Slightly more than 25 years ago, Don Elam and a dozen of his buddies formed a small hunting club in the rolling hills of Moore County, N.C. From a few hundred acres from the beginning to nearly 8,000 acres today — and more than 120 members — Buck Mountain Hunting Club is one of the preferred hunting retreats across the region to bag any one of the available big- or small-game species, including wild turkey, deer, squirrel and even one of the infamous wild hogs that have recently showed up in the Piedmont region of North Carolina.
Most of Buck Mountain’s club lands are owned by the forest industry, with roughly 85 percent under pine-timber production and around 15 percent in hardwood — but there is definitely no shortage of habitat.
From early successional habitat after recent clear-cuts to dense, 20-year-old pine plantations, Buck Mountain’s club lands provide ample bedding and escape cover as well as feeding and loafing habitats for a wide range of critters.
In addition to natural food sources, club members have the opportunity to plant their own food plots at any of their stand sites. Since members are cannot cut down any trees, food plots must be established in areas with large openings. Buck Mountain’s members plant a variety of wildlife foods, from chicory and winter grains to turnips and clovers that provide a nutritious food source during the time of need.
Buck Mountain strives to produce quality deer for its members by adjusting the number of animals killed over size or antler restrictions. State regulations allow hunters to kill up to four bucks each, but club rules restricts them to two per member. While it may not protect the young class of bucks from harvest, it almost guarantees that a substantial number of animals make it to get another year closer to maturity.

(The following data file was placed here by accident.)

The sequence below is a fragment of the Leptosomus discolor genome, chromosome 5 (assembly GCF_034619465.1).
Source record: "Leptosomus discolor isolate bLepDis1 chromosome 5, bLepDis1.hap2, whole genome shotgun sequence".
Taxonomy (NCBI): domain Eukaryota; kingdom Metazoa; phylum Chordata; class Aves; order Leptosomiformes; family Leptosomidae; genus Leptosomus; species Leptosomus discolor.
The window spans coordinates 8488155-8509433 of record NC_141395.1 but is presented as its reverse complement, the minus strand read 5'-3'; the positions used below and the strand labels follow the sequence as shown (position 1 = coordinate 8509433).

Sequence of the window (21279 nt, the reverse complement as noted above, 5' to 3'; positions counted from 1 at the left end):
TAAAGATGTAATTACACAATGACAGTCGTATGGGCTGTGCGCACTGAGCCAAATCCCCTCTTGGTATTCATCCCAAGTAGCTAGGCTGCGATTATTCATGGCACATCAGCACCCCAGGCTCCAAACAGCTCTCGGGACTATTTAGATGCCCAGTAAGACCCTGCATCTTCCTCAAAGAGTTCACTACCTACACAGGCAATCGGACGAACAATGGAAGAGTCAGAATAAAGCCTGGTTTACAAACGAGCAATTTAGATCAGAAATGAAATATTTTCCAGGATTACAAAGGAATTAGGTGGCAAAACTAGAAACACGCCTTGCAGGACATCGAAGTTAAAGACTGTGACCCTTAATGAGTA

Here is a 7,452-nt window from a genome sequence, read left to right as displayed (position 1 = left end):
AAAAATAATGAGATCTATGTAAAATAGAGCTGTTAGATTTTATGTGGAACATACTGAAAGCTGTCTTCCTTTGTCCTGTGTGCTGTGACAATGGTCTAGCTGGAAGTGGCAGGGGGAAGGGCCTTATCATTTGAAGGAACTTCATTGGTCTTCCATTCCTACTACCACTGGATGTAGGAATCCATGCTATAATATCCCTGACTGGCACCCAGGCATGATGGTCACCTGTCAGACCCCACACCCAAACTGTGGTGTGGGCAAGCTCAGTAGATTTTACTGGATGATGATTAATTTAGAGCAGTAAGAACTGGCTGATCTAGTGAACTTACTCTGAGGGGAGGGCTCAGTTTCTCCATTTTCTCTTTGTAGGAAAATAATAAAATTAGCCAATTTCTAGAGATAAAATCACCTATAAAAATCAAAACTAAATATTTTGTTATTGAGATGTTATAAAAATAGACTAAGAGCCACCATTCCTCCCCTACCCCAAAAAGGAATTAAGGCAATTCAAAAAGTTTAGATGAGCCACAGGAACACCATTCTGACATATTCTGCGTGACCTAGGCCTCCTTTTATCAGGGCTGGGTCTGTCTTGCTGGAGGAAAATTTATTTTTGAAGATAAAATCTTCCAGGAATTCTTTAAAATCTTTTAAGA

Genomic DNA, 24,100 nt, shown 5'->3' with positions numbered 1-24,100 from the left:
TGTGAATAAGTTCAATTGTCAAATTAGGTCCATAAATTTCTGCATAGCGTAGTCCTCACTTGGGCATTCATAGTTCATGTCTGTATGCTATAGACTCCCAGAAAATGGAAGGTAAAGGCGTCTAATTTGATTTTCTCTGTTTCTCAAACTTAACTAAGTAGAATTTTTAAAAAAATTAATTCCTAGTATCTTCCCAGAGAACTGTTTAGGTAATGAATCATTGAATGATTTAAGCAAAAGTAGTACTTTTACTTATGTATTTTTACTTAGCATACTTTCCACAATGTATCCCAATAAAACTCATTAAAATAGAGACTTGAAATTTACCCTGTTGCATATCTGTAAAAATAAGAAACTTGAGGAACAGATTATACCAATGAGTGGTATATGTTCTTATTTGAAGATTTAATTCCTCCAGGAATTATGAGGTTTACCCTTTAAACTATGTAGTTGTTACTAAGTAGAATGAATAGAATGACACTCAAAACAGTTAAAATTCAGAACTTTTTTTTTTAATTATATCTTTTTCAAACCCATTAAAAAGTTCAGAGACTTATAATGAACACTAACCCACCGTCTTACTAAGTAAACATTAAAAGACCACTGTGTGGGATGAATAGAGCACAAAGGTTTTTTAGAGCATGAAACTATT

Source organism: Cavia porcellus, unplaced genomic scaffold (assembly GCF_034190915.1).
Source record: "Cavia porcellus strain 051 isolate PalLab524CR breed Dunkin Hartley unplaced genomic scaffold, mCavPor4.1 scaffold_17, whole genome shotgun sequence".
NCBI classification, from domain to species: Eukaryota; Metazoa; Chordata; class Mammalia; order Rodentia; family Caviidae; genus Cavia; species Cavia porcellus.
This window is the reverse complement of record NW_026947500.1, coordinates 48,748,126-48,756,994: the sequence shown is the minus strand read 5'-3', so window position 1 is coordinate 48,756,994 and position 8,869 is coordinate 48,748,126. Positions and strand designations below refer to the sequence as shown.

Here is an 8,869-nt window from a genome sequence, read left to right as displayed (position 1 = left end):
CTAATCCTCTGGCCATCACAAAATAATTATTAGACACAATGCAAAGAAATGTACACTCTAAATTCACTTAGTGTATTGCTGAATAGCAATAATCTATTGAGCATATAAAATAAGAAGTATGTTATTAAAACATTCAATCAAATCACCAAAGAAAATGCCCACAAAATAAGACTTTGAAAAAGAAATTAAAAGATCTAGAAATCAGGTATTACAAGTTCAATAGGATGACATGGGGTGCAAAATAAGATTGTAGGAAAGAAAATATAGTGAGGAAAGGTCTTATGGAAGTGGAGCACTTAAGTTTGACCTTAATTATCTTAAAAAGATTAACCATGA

According to member Wesley Kimbrell, the relaxed rules are still bringing some big ones to the skinning shed.
“We are not a trophy club, the club tends to yield three to four bucks over 130 inches each year,” he said. “We also offer a big buck and big doe pot to try to give hunters an incentive to let the younger deer walk, with a prize high enough to pay the next year’s club dues.”
In March, Buck Mountain will see plenty of activity across club lands. Members will be preparing the ground for warm-season food plots, patterning loads for turkey season, putting out mineral blocks and even cutting down on the coyote population during their denning/brooding period.
Club members are aware that hunters are not the only predators targeting deer. Some hunters use March to kill as many coyotes as possible before the fawning season begins over the next couple of months.
“With the correct predator control, we feel that we can provide enough habitats for a healthy deer herd to thrive,” Kimbrell said.